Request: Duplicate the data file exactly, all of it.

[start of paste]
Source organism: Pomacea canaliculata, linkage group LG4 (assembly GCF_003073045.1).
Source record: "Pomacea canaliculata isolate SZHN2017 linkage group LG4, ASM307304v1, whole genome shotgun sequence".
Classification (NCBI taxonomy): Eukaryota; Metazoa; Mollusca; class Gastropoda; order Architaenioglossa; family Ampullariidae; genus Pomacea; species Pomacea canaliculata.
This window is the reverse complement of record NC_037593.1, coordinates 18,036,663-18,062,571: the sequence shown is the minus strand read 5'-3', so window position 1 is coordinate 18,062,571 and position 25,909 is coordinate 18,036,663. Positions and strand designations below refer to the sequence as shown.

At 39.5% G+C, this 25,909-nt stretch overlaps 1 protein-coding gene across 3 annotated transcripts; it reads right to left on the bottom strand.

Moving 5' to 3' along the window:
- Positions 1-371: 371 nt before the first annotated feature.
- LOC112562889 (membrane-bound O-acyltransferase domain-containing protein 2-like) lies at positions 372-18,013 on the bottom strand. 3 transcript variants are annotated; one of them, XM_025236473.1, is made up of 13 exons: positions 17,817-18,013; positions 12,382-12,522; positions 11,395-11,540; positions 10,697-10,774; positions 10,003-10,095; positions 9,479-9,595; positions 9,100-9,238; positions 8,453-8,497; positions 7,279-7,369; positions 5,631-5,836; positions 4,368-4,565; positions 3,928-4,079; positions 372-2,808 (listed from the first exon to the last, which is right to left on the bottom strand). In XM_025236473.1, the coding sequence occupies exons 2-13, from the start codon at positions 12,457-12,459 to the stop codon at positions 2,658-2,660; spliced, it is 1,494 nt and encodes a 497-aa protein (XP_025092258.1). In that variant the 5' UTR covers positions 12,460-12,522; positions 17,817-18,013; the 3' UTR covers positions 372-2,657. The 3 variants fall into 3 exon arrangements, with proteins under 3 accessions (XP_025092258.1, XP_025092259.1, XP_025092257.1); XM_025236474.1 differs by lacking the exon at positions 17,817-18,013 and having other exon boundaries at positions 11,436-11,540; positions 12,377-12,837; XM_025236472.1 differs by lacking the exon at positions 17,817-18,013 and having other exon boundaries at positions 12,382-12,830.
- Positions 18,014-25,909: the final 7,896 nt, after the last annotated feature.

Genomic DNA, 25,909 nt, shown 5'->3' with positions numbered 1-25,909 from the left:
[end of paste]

Source organism: Pomacea canaliculata, linkage group LG4 (assembly GCF_003073045.1).
Source record: "Pomacea canaliculata isolate SZHN2017 linkage group LG4, ASM307304v1, whole genome shotgun sequence".
Classification (NCBI taxonomy): Eukaryota; Metazoa; Mollusca; class Gastropoda; order Architaenioglossa; family Ampullariidae; genus Pomacea; species Pomacea canaliculata.
This window is the reverse complement of record NC_037593.1, coordinates 18,036,663-18,062,571: the sequence shown is the minus strand read 5'-3', so window position 1 is coordinate 18,062,571 and position 25,909 is coordinate 18,036,663. Positions and strand designations below refer to the sequence as shown.

At 39.5% G+C, this 25,909-nt stretch overlaps 1 protein-coding gene across 3 annotated transcripts; it reads right to left on the bottom strand.

Moving 5' to 3' along the window:
- Positions 1-371: 371 nt before the first annotated feature.
- LOC112562889 (membrane-bound O-acyltransferase domain-containing protein 2-like) lies at positions 372-18,013 on the bottom strand. 3 transcript variants are annotated; one of them, XM_025236473.1, is made up of 13 exons: positions 17,817-18,013; positions 12,382-12,522; positions 11,395-11,540; positions 10,697-10,774; positions 10,003-10,095; positions 9,479-9,595; positions 9,100-9,238; positions 8,453-8,497; positions 7,279-7,369; positions 5,631-5,836; positions 4,368-4,565; positions 3,928-4,079; positions 372-2,808 (listed from the first exon to the last, which is right to left on the bottom strand). In XM_025236473.1, the coding sequence occupies exons 2-13, from the start codon at positions 12,457-12,459 to the stop codon at positions 2,658-2,660; spliced, it is 1,494 nt and encodes a 497-aa protein (XP_025092258.1). In that variant the 5' UTR covers positions 12,460-12,522; positions 17,817-18,013; the 3' UTR covers positions 372-2,657. The 3 variants fall into 3 exon arrangements, with proteins under 3 accessions (XP_025092258.1, XP_025092259.1, XP_025092257.1); XM_025236474.1 differs by lacking the exon at positions 17,817-18,013 and having other exon boundaries at positions 11,436-11,540; positions 12,377-12,837; XM_025236472.1 differs by lacking the exon at positions 17,817-18,013 and having other exon boundaries at positions 12,382-12,830.
- Positions 18,014-25,909: the final 7,896 nt, after the last annotated feature.

Genomic DNA, 25,909 nt, shown 5'->3' with positions numbered 1-25,909 from the left: